The thickness of the partition for housing a solid catalyst is 1/100 to 2/5, preferably 1/10 to 1/3, of the inner diameter of the reaction reactor.
The sizes of openings of the metal mesh and punching metal for housing a solid catalyst are such that solid catalyst particles do not pass through the openings and the fluid may sufficiently contact with the catalyst particles.
The amount of catalyst used in the present invention ranges from 1/100 to 1/1.5, preferably 1/50 to 1/2, of the internal volume of the cracking reactor.
The solid catalyst is not particularly limited only if it is one having a hydrogenation function such for example as hydrocracking, hydrometallization, hydrodesulfurization or hydrodenitrification. But, from the viewpoint of long-term operation, the preferable catalyst is one which will not remarkably decrease in activity due to vanadium, nickel and the like contained in starting oils even if it has originally low activity.
For example, there can be used the same catalysts as employed in a heavy fraction oil treating process such as hydrocracking, hydrodemetallization or hydrodesulfurization for heavy fraction oils, or there can also be employed used catalysts.
In addition, it is possible to add a small quantity of a fresh catalyst to the above-described catalysts or to also use catalysts having relatively low activity instead of the above-described used catalysts. The solid catalysts include the oxides or sulfides of a Group VIII metal such as nickel or cobalt or of a Group VI B metal such as molybdenum or tungsten, the metal oxides or sulfides being carried on an inorganic substance such as alumina, silica, silica-alumina, alumina-boria, silica-alumina-magnesia, silica-alumina-titania, or natural or synthetic zeolite.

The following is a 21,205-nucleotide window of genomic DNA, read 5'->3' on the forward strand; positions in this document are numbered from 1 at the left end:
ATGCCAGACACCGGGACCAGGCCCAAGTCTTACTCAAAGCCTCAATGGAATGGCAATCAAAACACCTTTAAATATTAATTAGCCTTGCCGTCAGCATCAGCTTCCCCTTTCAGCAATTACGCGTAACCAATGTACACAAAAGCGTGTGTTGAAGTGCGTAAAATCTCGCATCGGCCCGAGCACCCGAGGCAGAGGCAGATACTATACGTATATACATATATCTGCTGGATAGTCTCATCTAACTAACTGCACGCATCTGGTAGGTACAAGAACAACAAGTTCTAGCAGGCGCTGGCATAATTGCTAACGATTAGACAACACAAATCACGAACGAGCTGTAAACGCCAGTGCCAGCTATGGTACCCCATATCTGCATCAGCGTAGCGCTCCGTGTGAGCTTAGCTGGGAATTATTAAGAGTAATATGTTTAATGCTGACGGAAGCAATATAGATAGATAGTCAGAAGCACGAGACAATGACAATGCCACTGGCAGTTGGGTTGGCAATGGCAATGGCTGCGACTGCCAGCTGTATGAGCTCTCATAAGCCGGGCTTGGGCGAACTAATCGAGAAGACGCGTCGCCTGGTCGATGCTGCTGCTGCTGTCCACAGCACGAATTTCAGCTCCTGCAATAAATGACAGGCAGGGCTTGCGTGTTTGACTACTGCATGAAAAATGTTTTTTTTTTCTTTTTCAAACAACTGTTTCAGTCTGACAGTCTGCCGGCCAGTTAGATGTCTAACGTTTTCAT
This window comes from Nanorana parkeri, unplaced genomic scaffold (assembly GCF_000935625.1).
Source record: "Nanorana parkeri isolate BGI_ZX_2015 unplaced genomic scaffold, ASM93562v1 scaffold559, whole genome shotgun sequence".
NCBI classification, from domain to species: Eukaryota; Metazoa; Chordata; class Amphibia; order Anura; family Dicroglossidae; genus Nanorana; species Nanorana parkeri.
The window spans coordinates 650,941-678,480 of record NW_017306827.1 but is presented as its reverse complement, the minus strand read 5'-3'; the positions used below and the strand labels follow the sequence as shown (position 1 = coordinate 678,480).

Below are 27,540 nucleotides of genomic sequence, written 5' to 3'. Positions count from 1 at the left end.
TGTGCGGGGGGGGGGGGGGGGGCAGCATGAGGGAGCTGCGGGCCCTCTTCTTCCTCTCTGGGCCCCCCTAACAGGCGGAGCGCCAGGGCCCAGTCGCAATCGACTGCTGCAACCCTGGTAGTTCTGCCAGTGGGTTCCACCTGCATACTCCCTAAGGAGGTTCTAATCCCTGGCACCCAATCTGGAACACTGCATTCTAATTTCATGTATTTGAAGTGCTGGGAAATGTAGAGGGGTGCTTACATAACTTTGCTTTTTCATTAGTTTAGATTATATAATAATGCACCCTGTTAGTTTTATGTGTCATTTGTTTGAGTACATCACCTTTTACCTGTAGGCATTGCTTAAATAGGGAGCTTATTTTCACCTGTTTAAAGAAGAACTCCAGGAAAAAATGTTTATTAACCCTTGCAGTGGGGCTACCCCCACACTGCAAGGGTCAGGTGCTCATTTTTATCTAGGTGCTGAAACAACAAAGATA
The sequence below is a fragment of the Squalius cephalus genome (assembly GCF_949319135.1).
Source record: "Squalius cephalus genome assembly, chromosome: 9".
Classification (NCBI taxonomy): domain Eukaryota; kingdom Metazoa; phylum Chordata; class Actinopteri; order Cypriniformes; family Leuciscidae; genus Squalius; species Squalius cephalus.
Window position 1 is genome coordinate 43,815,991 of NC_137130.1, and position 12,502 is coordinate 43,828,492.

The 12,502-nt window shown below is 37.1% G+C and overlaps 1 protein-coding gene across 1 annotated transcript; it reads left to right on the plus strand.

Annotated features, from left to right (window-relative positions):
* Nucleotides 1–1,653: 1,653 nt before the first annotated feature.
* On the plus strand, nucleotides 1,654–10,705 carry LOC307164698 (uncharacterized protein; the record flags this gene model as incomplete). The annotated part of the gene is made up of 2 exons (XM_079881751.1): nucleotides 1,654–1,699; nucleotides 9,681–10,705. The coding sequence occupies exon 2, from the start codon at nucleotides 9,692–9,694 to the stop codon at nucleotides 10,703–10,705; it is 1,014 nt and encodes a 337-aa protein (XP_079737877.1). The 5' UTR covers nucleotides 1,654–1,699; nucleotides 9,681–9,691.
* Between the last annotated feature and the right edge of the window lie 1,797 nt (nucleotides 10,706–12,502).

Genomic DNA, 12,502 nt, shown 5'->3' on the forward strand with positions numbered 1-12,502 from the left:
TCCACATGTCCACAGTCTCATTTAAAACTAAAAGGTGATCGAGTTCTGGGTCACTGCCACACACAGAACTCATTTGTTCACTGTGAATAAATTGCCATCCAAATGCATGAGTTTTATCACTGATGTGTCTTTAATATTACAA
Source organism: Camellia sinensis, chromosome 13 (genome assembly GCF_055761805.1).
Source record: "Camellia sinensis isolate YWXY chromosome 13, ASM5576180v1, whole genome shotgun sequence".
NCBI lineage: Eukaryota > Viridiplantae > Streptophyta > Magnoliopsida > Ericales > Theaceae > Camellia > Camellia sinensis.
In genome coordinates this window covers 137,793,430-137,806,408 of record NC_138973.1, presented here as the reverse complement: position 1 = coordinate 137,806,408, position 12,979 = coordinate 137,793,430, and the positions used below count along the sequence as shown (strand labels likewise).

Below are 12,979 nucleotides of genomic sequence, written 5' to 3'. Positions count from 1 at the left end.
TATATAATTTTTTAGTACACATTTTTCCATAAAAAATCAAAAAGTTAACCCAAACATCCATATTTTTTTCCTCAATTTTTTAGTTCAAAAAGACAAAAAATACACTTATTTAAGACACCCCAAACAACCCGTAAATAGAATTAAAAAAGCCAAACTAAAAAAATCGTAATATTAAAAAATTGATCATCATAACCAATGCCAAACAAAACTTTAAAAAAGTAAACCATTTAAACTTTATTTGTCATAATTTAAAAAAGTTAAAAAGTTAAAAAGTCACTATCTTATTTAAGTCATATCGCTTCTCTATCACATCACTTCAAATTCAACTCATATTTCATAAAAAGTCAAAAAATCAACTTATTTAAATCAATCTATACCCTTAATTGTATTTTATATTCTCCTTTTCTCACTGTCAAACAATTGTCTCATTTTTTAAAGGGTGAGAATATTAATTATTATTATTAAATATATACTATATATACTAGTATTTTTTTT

Although the solid catalyst is not particularly limited in shape, for example an extrusion molded catalyst, a spherical catalyst or a compression molded catalyst may be used.
The diameter of the catalyst particle ranges from 0.1 to 10 mm, preferably 0.2 to 5 mm.
The operating conditions used in the present invention are as follows: reaction temperature, 380 to 470° C.; reaction pressure, 30 to 150 kg/cm2.g varying depending on the kind of a hydrogen-containing gas used; residence time of starting heavy fraction oil in the cracking reactor, preferably 0.2 to 10 hours; circulating flow speed of the fluid in the cracking reactor, at least 1 cm/sec., preferably 5 to 100 cm/sec.